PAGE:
It is important to know that once Minor’s Counsel is appointed by the court, he or she is entitled to any and all medical records regarding the child. Minor’s Counsel does not need authorization from either parent.
Minor’s Counsel may also request that the court authorize the release of all relevant reports concerning the child from child protective services. If this request is granted, the court will review the reports in order to determine whether they are relevant to custody or visitation prior to releasing such records to minor’s counsel.
In terms of cost, if the court appoints Minor’s Counsel, it is likely the parties will pay Minor’s Counsel’s fees. The court will determine a reasonable sum for compensation and expenses, and will likely order that this fee be paid by the parties in the proportions the court deems just. If the parties together are not able to pay for all, or part of the costs, the Family Code says that the county will pay. Unfortunately, this is not possible in many counties, due to the lack of funding available to the courts at this time.
Janet E. Dockstader, is a partner with Brandmeyer Gilligan & Dockstader, LLP. She has more than a decade of experience negotiating marital settlement agreements and litigating Long Beach family law matters, including property issues, spousal support, child support and child custody.
The decision to keep or sell the family home during divorce can become an emotional power struggle and an ongoing source of conflicts and negotiations between a husband, wife and their mediator or attorneys during the long path through divorce.
Since divorce causes many disruptions to all the parts of a person’s life, it’s not surprising that most people want to stay in their current home for security, continuity and practical reasons and to keep their children’s lives as stable as possible during this challenging time.
Reaching a joint decision about whether to keep the family house or sell it is a huge decision that leads to emotional, financial and tax consequences so it’s wise to consider the overall situation and consult with any experts you may need who can provide you with objective advice about what the financial and tax consequences will be.
In some situations, there is no choice about whether to sell the home or not. During my own divorce, a family court judge I’d never seen issued a written order that we list our marital home for sale within 30 days just 3 months into our lengthy divorce because my husband’s income had decreased due to a lay-off and his insistence that he wanted to start a new business, rather than look for another job position.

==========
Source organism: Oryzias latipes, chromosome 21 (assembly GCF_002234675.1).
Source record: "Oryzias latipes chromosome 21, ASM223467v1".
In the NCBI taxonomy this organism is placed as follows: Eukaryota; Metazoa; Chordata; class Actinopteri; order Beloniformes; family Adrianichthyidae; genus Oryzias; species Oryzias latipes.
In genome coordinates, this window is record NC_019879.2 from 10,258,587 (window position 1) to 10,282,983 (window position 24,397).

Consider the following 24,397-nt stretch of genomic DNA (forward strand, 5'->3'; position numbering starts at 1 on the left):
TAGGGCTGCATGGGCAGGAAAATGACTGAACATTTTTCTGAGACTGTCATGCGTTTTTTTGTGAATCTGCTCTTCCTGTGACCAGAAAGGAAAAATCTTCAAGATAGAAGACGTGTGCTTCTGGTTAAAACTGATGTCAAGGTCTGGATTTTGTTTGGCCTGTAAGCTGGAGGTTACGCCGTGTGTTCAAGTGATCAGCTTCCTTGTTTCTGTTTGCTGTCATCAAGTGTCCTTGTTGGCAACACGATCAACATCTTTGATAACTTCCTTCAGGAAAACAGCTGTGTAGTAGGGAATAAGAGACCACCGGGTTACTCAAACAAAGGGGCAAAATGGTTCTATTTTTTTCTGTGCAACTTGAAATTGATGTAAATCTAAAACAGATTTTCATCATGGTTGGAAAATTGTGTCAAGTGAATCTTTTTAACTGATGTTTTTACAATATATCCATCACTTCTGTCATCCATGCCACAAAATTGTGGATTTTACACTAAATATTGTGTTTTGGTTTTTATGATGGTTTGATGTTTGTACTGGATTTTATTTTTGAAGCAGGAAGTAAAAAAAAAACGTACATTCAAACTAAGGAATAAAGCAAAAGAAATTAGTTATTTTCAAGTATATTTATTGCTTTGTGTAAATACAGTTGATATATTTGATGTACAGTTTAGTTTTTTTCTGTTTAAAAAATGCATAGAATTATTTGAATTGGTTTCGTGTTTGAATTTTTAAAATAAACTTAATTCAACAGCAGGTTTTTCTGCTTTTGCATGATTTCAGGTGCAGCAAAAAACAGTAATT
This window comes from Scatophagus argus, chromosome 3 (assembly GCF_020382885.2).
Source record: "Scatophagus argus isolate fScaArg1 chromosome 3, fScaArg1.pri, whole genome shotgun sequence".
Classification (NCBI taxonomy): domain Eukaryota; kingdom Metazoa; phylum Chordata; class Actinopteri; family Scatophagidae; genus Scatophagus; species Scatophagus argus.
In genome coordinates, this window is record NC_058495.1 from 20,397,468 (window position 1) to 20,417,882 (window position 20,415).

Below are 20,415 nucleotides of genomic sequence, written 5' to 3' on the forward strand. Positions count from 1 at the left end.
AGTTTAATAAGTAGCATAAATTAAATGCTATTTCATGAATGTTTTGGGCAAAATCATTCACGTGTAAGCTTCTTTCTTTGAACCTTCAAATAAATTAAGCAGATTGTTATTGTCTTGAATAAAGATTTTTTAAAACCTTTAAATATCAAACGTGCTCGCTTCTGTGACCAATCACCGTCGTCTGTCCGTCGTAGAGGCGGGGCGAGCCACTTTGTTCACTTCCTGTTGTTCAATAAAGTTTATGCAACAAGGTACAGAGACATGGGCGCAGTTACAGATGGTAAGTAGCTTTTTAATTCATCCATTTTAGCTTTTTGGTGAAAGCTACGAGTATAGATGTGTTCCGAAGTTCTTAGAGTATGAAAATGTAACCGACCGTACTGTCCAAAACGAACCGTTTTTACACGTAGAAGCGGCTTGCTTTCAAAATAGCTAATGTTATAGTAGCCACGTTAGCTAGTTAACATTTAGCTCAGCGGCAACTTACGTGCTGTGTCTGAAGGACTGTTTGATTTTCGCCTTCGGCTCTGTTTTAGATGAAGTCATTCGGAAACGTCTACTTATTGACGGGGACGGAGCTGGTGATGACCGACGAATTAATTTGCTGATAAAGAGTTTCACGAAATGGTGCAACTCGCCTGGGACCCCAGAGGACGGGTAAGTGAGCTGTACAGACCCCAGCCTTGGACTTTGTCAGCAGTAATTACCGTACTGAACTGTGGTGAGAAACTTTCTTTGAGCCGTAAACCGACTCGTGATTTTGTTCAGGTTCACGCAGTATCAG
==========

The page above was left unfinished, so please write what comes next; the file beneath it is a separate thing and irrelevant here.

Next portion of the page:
I suddenly found myself having to find a rental home right away for myself, 3 kids and a big dog that was also within my children’s school district and on their bus routes. This move ended up costing me just as much in monthly rent payments as our much larger marital home payments had cost per month even though the rental home was much smaller.
If you are faced with the decision about whether to keep or sell the family home due to divorce, here are 5 questions to ask that can help you decide:
- What are your housing options where you live? Will the cost of the house payments be about the same, more or less than a similar place for rent when you figure in the tax deductions for mortgage loan interest? Are there rentals available where you live that meet your needs and are in the same school district? Can you afford the costs associated with moving and/or storing items if you move into a smaller home?
- Do you know what your house is worth in your current real estate market? Are you under water when it comes to equity or can you afford to pay off all of the mortgage loans on your home plus cover the costs of selling it and moving? After finding out how much you still owe on your home loans, consider consulting with some real estate agents to find out what some comparable homes are currently selling for near your home and hiring a real estate appraiser for some outside opinions to find out for sure.
- Can you really afford the house on your own when the divorce is over? Deliberating over this can truly be painful. No matter how much you may WANT to stay in the home, your financial situation will likely become much tighter following divorce. Do you know if you’ll be able to qualify on your own income to refinance the mortgage into your own name ? Rising real estate taxes, utility bills, home repairs, maintenance and landscaping can chip away at your new single person budget, making it harder to save for other things as you start your new life.
- Could you be better off taking other assets in exchange for your share of the family home? The tax man cometh and the tax man taketh away when it comes to selling or dividing equity in homes, retirement funds, stocks and other assets. If you decide to keep the house now and later sell it on your own, you could end up with a hefty capital gains tax bill depending on how much your home sells for at that later time. It’s smart to meet with a tax accountant or Certified Divorce Financial Analyst (CDFA) to figure out the various tax consequences that could result from selling or trading both assets and liabilities during divorce.